This program designed to aid the poor actually lowers their standard of living. Only a small fraction of welfare recipients’ new jobs pay above-poverty wages because the government is sending people out to work with limited skills. Since they have only limited skills, they end up in the lower paid service sector instead of the higher paying manufacturing sector. This is especially true in female-headed and working families. 3 Women are the hardest hit. They comprise the overwhelming majority of welfare recipients in this case and extreme poverty is growing more common for children and they are not getting the supervision they need because their mothers are try to make a living for their families.

As a result of loss of benefits, low wages, and unstable employment, many female headed families leaving welfare due to legislation struggle to get medical care, food, and housing. Once they have lost their job, they lose their health insurance. As a result of the federal welfare reform legislation, housing is rarely affordable for families leaving welfare for the low wages of workfare. Yet subsidized housing is so limited that few families on welfare lives in public housing or receives a housing voucher to help them rent a simple one room apartment. For most families leaving the welfare rolls, housing subsidies are not an option.

In some communities, former welfare families appear to be experiencing homelessness in increasing numbers. 3 A lack of affordable housing and the limited scale of housing assistance programs have contributed to the current housing crisis and to homelessness. The gap between the number of affordable housing units and the number of people needing them has created a housing crisis for poor people. According to the media, despite an improving economy, the affordable housing gap has increased. Affordable housing is scarce everywhere and for those who haven’t left welfare, housing problems can be even worse.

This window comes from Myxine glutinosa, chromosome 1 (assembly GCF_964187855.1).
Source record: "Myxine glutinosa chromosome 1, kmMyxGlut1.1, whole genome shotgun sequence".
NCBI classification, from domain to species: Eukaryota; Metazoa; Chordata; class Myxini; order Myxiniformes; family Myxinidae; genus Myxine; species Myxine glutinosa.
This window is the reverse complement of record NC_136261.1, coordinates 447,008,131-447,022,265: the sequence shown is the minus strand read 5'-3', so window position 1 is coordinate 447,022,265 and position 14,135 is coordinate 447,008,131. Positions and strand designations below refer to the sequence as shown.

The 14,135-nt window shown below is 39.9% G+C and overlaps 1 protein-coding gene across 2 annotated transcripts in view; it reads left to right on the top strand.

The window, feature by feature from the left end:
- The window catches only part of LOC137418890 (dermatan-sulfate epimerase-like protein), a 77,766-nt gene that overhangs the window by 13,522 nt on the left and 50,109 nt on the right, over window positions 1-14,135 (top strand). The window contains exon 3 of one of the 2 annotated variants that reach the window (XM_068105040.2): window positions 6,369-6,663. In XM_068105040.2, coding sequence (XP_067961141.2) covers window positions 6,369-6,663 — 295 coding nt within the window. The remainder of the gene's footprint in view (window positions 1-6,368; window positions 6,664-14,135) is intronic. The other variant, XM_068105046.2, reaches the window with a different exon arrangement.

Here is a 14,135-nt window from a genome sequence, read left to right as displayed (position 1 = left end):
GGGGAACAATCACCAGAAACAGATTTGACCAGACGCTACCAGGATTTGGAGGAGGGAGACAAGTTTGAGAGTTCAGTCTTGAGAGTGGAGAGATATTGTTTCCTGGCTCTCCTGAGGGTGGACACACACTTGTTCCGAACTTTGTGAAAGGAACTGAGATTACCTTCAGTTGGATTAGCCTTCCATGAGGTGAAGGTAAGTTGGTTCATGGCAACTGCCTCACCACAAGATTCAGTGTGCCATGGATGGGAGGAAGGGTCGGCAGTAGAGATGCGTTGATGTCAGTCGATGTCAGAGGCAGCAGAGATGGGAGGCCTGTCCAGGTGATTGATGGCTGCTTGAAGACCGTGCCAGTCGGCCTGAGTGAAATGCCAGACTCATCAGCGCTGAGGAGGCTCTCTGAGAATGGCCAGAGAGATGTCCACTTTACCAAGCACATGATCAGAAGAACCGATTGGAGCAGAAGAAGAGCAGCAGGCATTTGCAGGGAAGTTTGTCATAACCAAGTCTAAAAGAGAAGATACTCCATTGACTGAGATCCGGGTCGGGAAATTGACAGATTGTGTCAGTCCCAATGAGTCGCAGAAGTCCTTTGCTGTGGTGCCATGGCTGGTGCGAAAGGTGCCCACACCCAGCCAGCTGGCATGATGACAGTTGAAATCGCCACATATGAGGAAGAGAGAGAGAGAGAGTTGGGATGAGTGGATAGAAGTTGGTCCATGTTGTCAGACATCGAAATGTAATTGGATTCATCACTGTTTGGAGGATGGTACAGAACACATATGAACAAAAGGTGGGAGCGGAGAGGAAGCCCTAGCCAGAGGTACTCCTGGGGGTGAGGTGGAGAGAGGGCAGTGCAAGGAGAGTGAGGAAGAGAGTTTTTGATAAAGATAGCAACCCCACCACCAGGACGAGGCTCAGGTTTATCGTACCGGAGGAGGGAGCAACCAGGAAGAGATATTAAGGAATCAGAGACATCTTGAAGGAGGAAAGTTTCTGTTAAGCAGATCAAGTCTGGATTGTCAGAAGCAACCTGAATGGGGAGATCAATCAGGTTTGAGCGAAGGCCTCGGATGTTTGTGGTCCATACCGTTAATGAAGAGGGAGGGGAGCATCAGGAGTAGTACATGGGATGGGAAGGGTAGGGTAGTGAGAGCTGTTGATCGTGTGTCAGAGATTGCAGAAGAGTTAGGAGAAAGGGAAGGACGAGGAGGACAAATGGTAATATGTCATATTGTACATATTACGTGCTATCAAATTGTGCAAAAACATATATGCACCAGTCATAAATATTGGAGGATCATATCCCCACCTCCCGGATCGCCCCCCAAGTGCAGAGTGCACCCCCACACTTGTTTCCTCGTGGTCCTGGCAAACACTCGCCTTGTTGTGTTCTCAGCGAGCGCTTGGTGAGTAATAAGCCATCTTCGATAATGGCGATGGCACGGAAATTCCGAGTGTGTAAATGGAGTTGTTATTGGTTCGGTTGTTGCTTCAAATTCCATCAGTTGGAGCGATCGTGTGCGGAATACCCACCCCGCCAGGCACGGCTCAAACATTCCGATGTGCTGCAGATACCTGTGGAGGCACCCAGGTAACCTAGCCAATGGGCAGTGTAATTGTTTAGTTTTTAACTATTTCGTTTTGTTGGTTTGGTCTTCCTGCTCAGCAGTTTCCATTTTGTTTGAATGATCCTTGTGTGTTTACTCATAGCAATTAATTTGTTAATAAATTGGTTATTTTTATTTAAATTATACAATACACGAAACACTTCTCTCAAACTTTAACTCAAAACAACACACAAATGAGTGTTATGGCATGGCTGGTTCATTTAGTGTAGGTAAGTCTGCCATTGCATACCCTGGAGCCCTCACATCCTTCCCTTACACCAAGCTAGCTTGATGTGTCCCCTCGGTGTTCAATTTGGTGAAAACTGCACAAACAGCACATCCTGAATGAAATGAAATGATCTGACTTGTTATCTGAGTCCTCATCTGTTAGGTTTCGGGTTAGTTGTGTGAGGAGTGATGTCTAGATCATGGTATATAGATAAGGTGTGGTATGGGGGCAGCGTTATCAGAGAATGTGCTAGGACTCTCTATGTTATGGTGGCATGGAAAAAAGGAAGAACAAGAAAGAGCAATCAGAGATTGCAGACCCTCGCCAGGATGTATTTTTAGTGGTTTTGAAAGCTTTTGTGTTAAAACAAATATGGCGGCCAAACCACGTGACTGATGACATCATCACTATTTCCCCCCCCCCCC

In almost all of America, the maximum monthly public assistance cash grant is less than the monthly rent on a moderate two-bedroom apartment. This forces many families to live in substandard housing, share housing with other families, move frequently or become homeless. Housing costs are not just a problem for the welfare or working poor. In more than 70% of America’s 400 largest metropolitan areas, one-third of all renters cannot afford the local market rent for decent rental housing and have enough money left for even the most basic needs.

That staggering statistic includes economically diverse places from Northern Michigan to Florida, and New York to almost anywhere else. 4 Government guidelines define “affordable housing”, as costing less than 30 percent of your gross household income. That leaves 70% for food, clothing, health care, child care, traveling to work, utilities and other basics. But because of high housing costs, millions of Americans are forced to make tradeoffs and go without necessities.

Lower income tenants faced with any kind of emergency typically fall behind in their rent, are evicted and move; some of them several times a year. Self esteem suffers, as do the children, who must continually readjust and make new friends. 4 Poverty and homelessness result from a complex set of circumstances which require people to choose between food, shelter, and other basic needs. Only a concerted effort to ensure jobs that pay a living wage, adequate support for those who cannot work, affordable housing, and access to health care will bring a reduction to poverty and homelessness.